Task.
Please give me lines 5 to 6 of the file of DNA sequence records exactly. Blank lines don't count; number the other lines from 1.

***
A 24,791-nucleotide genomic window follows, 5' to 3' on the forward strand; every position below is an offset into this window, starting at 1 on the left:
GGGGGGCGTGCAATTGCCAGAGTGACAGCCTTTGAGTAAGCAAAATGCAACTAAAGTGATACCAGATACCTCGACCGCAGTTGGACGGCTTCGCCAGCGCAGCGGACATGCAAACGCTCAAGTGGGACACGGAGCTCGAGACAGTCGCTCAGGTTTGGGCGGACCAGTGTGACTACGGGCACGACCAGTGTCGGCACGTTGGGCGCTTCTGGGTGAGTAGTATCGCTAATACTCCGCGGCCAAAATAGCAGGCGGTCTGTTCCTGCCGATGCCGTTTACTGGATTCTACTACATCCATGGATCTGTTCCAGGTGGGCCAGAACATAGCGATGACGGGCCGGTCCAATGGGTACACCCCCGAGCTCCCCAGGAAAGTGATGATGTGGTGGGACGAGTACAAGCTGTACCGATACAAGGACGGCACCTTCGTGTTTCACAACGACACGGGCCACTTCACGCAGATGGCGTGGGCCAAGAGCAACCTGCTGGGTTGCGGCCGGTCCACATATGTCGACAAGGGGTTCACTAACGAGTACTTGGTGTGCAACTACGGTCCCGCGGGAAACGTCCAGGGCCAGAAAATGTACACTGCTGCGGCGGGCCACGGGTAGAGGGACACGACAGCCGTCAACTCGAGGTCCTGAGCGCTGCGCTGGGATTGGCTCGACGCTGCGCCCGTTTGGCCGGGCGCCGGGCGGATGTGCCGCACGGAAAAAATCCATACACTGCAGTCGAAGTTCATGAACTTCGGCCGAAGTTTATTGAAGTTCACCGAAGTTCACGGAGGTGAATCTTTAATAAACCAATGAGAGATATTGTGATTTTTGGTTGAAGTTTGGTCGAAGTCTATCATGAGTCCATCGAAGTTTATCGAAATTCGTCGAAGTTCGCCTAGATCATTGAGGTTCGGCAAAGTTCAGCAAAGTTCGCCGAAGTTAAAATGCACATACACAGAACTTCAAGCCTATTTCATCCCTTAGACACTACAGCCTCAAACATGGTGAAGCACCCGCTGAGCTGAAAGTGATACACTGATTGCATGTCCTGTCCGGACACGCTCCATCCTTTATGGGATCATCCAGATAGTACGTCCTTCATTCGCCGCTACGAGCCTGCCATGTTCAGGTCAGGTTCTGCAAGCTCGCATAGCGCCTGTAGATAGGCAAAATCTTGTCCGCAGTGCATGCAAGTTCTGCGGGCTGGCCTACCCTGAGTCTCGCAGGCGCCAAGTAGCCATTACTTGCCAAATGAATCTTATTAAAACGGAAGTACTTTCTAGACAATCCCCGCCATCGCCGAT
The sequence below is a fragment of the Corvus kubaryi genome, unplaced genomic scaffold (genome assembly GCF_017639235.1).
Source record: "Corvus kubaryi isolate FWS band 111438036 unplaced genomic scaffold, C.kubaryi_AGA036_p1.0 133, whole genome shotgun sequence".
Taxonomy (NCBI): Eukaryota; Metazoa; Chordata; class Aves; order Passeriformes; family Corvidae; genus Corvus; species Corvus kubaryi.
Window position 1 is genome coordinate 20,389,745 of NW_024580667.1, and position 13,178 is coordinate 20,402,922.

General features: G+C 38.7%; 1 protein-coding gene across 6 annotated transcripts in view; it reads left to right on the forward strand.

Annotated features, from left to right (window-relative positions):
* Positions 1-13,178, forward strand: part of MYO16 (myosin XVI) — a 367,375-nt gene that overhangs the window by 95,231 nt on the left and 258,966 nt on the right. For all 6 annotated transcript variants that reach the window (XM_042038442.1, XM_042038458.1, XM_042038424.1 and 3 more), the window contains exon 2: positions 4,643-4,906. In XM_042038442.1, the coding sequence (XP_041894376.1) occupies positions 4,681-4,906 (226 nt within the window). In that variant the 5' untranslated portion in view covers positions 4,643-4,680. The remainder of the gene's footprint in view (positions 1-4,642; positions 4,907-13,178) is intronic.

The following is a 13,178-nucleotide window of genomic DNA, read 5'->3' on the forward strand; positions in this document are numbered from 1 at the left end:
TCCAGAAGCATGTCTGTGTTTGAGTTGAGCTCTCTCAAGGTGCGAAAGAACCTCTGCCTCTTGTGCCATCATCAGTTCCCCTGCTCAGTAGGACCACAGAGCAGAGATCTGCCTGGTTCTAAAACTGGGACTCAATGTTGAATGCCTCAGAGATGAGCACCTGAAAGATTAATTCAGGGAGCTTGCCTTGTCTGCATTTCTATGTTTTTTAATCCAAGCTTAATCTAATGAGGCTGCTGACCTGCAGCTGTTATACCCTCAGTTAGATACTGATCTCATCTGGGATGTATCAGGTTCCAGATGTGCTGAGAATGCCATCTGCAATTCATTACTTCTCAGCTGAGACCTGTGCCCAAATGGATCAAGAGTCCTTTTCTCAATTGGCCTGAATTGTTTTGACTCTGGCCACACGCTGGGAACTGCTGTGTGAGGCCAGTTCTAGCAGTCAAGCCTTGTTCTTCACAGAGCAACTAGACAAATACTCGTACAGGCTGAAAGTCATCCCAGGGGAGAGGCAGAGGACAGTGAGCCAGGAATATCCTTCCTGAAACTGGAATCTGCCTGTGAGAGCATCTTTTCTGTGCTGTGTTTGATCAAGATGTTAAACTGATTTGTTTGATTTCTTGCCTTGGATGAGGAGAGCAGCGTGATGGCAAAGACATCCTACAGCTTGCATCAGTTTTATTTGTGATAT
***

Taxonomy (NCBI): Eukaryota; Metazoa; Chordata; class Aves; order Passeriformes; family Corvidae; genus Corvus; species Corvus kubaryi.
Window position 1 is genome coordinate 20,389,745 of NW_024580667.1, and position 13,178 is coordinate 20,402,922.